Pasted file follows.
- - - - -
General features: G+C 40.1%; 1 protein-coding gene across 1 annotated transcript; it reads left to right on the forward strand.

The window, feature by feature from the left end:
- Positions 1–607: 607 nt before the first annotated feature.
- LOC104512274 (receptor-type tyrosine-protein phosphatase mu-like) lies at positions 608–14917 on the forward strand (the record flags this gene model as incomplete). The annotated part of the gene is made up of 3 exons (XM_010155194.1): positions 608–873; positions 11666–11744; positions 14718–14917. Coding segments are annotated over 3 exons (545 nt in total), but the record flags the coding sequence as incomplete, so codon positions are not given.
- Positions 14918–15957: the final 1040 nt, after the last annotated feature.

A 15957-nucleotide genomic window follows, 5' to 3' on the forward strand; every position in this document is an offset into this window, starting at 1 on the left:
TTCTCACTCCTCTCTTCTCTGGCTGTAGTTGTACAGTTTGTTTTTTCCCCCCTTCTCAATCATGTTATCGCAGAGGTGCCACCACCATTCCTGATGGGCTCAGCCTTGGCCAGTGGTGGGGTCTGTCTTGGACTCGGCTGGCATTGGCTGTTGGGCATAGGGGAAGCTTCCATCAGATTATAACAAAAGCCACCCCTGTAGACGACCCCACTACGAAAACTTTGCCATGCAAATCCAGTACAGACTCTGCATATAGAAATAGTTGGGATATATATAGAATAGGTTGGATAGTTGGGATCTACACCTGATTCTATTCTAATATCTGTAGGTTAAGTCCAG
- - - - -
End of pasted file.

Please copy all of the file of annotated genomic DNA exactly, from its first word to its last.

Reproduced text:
General features: G+C 40.1%; 1 protein-coding gene across 1 annotated transcript; it reads left to right on the forward strand.

The window, feature by feature from the left end:
- Positions 1–607: 607 nt before the first annotated feature.
- LOC104512274 (receptor-type tyrosine-protein phosphatase mu-like) lies at positions 608–14917 on the forward strand (the record flags this gene model as incomplete). The annotated part of the gene is made up of 3 exons (XM_010155194.1): positions 608–873; positions 11666–11744; positions 14718–14917. Coding segments are annotated over 3 exons (545 nt in total), but the record flags the coding sequence as incomplete, so codon positions are not given.
- Positions 14918–15957: the final 1040 nt, after the last annotated feature.

A 15957-nucleotide genomic window follows, 5' to 3' on the forward strand; every position in this document is an offset into this window, starting at 1 on the left:
TTCTCACTCCTCTCTTCTCTGGCTGTAGTTGTACAGTTTGTTTTTTCCCCCCTTCTCAATCATGTTATCGCAGAGGTGCCACCACCATTCCTGATGGGCTCAGCCTTGGCCAGTGGTGGGGTCTGTCTTGGACTCGGCTGGCATTGGCTGTTGGGCATAGGGGAAGCTTCCATCAGATTATAACAAAAGCCACCCCTGTAGACGACCCCACTACGAAAACTTTGCCATGCAAATCCAGTACAGACTCTGCATATAGAAATAGTTGGGATATATATAGAATAGGTTGGATAGTTGGGATCTACACCTGATTCTATTCTAATATCTGTAGGTTAAGTCCAG